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More MS news articles for May 2004

Diffusion tensor imaging in multiple sclerosis: a tool for monitoring changes in normal-appearing white matter

http://www.ncbi.nlm.nih.gov/entrez/query.fcgi?cmd=Retrieve&db=pubmed&dopt=Abstract&list_uids=15124766

Mult Scler. 2004 Apr;10(2):188-96
Cassol E, Ranjeva JP, Ibarrola D, Mekies C, Manelfe C, Clanet M, Berry I.
Department of Biophysics and Multimodality Imaging, University Paul Sabatier, Toulouse-Rangueil, France.

Our objectives were to determine the reproducibility of diffusion tensor imaging (DTI) in volunteers and to evaluate the ability of the method to monitor longitudinal changes occurring in the normal-appearing white matter (NAWM) of patients with multiple sclerosis (MS).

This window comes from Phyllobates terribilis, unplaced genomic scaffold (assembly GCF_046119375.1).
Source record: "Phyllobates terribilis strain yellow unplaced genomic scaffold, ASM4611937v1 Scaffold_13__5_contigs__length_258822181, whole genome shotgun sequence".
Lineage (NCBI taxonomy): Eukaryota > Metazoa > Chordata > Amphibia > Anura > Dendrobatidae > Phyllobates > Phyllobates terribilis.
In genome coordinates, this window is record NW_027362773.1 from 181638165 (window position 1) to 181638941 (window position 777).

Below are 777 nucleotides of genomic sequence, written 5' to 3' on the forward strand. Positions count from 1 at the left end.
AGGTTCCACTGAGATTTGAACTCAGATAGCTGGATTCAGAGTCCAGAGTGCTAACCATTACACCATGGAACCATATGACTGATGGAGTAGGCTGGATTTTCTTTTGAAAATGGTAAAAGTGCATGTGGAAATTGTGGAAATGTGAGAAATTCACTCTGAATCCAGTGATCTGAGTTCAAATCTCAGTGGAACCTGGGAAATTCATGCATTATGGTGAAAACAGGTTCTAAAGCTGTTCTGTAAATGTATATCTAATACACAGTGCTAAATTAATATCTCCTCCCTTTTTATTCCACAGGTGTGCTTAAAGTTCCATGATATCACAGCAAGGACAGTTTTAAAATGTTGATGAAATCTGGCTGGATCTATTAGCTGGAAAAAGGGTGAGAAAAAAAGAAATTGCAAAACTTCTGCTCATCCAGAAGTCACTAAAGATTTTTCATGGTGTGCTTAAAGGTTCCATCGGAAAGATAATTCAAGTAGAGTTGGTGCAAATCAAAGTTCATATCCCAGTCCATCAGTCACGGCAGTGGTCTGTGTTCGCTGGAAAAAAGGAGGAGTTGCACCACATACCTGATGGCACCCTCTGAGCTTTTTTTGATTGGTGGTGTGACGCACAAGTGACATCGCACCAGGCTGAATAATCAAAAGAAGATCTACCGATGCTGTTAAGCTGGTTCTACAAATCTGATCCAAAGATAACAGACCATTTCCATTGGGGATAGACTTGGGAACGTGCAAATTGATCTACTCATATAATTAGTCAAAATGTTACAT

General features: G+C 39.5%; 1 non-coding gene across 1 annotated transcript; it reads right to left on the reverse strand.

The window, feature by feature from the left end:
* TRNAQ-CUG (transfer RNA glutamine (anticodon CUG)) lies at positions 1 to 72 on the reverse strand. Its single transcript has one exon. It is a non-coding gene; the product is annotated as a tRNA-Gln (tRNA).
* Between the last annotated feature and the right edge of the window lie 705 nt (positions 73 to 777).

DTI was performed three-monthly for one year in seven MS patients: three relapsing-remitting (RRMS), three secondary progressive (SPMS) and one relapsing SP.

They were selected with a limited cerebral lesion load.

Seven age- and sex-matched controls also underwent monthly examinations for three months.

Diffusivity and anisotropy were quantified over the segmented whole supratentorial white matter, with the indices of trace (Tr) and fractional anisotropy (FA).

Results obtained in volunteers show the reproducibility of the method.

Patients had higher trace and lower anisotropy than matched controls (P < 0.0001).

Over the follow-up, both Tr and FA indicated a recovery after the acute phase in RRMS and a progressive shift towards abnormal values in SPMS.

Although this result is not statistically significant, it suggests that DTI is sensitive to microscopic changes occurring in tissue of normal appearance in conventional images and could be useful for monitoring the course of the disease, even though it was unable to clearly distinguish between the various physiopathological processes involved.